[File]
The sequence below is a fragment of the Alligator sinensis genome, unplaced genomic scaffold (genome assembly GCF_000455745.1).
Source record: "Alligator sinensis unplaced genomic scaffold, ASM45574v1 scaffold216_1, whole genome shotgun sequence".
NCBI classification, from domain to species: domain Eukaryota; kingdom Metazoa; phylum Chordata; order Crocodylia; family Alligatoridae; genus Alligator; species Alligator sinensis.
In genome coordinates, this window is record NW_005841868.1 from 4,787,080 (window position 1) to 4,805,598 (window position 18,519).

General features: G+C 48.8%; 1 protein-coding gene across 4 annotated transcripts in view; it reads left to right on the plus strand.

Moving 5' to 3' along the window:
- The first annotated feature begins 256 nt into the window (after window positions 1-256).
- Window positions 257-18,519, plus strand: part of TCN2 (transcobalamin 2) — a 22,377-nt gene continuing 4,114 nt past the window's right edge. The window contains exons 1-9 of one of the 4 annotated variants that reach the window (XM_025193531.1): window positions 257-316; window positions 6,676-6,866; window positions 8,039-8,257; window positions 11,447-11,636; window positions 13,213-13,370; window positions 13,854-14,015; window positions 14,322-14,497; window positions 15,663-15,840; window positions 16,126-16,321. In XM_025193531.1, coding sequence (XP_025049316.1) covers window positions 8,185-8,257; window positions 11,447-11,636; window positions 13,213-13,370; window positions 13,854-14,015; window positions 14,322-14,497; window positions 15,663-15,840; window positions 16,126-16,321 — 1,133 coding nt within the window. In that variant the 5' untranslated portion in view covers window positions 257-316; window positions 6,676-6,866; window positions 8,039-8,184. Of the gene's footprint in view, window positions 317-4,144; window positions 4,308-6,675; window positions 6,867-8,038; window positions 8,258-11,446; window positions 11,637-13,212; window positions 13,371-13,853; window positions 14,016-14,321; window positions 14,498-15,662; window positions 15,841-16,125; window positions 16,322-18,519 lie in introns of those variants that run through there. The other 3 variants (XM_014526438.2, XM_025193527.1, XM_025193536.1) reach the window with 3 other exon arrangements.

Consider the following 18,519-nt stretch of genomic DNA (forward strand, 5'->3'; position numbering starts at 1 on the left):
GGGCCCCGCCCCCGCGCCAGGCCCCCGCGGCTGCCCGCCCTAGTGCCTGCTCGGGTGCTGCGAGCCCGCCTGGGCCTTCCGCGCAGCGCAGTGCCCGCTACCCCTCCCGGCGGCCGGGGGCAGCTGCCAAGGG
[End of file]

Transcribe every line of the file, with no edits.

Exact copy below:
The sequence below is a fragment of the Alligator sinensis genome, unplaced genomic scaffold (genome assembly GCF_000455745.1).
Source record: "Alligator sinensis unplaced genomic scaffold, ASM45574v1 scaffold216_1, whole genome shotgun sequence".
NCBI classification, from domain to species: domain Eukaryota; kingdom Metazoa; phylum Chordata; order Crocodylia; family Alligatoridae; genus Alligator; species Alligator sinensis.
In genome coordinates, this window is record NW_005841868.1 from 4,787,080 (window position 1) to 4,805,598 (window position 18,519).

General features: G+C 48.8%; 1 protein-coding gene across 4 annotated transcripts in view; it reads left to right on the plus strand.

Moving 5' to 3' along the window:
- The first annotated feature begins 256 nt into the window (after window positions 1-256).
- Window positions 257-18,519, plus strand: part of TCN2 (transcobalamin 2) — a 22,377-nt gene continuing 4,114 nt past the window's right edge. The window contains exons 1-9 of one of the 4 annotated variants that reach the window (XM_025193531.1): window positions 257-316; window positions 6,676-6,866; window positions 8,039-8,257; window positions 11,447-11,636; window positions 13,213-13,370; window positions 13,854-14,015; window positions 14,322-14,497; window positions 15,663-15,840; window positions 16,126-16,321. In XM_025193531.1, coding sequence (XP_025049316.1) covers window positions 8,185-8,257; window positions 11,447-11,636; window positions 13,213-13,370; window positions 13,854-14,015; window positions 14,322-14,497; window positions 15,663-15,840; window positions 16,126-16,321 — 1,133 coding nt within the window. In that variant the 5' untranslated portion in view covers window positions 257-316; window positions 6,676-6,866; window positions 8,039-8,184. Of the gene's footprint in view, window positions 317-4,144; window positions 4,308-6,675; window positions 6,867-8,038; window positions 8,258-11,446; window positions 11,637-13,212; window positions 13,371-13,853; window positions 14,016-14,321; window positions 14,498-15,662; window positions 15,841-16,125; window positions 16,322-18,519 lie in introns of those variants that run through there. The other 3 variants (XM_014526438.2, XM_025193527.1, XM_025193536.1) reach the window with 3 other exon arrangements.

Consider the following 18,519-nt stretch of genomic DNA (forward strand, 5'->3'; position numbering starts at 1 on the left):
GGGCCCCGCCCCCGCGCCAGGCCCCCGCGGCTGCCCGCCCTAGTGCCTGCTCGGGTGCTGCGAGCCCGCCTGGGCCTTCCGCGCAGCGCAGTGCCCGCTACCCCTCCCGGCGGCCGGGGGCAGCTGCCAAGGG